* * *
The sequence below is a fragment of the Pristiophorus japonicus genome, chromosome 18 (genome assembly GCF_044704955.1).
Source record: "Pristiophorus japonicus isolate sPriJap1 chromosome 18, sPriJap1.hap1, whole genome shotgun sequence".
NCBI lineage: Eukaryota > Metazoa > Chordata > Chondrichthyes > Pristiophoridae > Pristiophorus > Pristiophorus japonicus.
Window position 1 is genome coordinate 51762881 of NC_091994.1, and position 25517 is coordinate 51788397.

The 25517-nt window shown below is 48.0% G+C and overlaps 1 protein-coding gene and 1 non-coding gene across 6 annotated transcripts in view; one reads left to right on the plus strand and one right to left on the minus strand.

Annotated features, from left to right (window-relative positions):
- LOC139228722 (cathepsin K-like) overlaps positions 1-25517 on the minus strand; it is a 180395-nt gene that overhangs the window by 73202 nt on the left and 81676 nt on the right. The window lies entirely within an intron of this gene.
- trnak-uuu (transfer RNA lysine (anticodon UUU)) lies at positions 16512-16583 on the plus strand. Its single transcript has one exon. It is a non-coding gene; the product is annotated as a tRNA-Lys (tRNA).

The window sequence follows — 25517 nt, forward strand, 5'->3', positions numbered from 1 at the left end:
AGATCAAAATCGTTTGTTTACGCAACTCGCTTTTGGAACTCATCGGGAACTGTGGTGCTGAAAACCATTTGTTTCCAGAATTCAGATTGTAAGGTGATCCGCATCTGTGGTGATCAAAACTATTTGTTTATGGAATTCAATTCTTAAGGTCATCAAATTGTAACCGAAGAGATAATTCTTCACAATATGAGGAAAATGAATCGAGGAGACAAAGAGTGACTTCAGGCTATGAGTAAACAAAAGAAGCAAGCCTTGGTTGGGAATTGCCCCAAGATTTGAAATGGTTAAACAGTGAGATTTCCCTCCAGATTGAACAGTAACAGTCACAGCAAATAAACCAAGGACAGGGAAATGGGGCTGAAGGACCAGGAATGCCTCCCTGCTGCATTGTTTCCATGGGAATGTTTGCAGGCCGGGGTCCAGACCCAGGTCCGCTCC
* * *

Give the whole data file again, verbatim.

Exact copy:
The sequence below is a fragment of the Pristiophorus japonicus genome, chromosome 18 (genome assembly GCF_044704955.1).
Source record: "Pristiophorus japonicus isolate sPriJap1 chromosome 18, sPriJap1.hap1, whole genome shotgun sequence".
NCBI lineage: Eukaryota > Metazoa > Chordata > Chondrichthyes > Pristiophoridae > Pristiophorus > Pristiophorus japonicus.
Window position 1 is genome coordinate 51762881 of NC_091994.1, and position 25517 is coordinate 51788397.

The 25517-nt window shown below is 48.0% G+C and overlaps 1 protein-coding gene and 1 non-coding gene across 6 annotated transcripts in view; one reads left to right on the plus strand and one right to left on the minus strand.

Annotated features, from left to right (window-relative positions):
- LOC139228722 (cathepsin K-like) overlaps positions 1-25517 on the minus strand; it is a 180395-nt gene that overhangs the window by 73202 nt on the left and 81676 nt on the right. The window lies entirely within an intron of this gene.
- trnak-uuu (transfer RNA lysine (anticodon UUU)) lies at positions 16512-16583 on the plus strand. Its single transcript has one exon. It is a non-coding gene; the product is annotated as a tRNA-Lys (tRNA).

The window sequence follows — 25517 nt, forward strand, 5'->3', positions numbered from 1 at the left end:
AGATCAAAATCGTTTGTTTACGCAACTCGCTTTTGGAACTCATCGGGAACTGTGGTGCTGAAAACCATTTGTTTCCAGAATTCAGATTGTAAGGTGATCCGCATCTGTGGTGATCAAAACTATTTGTTTATGGAATTCAATTCTTAAGGTCATCAAATTGTAACCGAAGAGATAATTCTTCACAATATGAGGAAAATGAATCGAGGAGACAAAGAGTGACTTCAGGCTATGAGTAAACAAAAGAAGCAAGCCTTGGTTGGGAATTGCCCCAAGATTTGAAATGGTTAAACAGTGAGATTTCCCTCCAGATTGAACAGTAACAGTCACAGCAAATAAACCAAGGACAGGGAAATGGGGCTGAAGGACCAGGAATGCCTCCCTGCTGCATTGTTTCCATGGGAATGTTTGCAGGCCGGGGTCCAGACCCAGGTCCGCTCC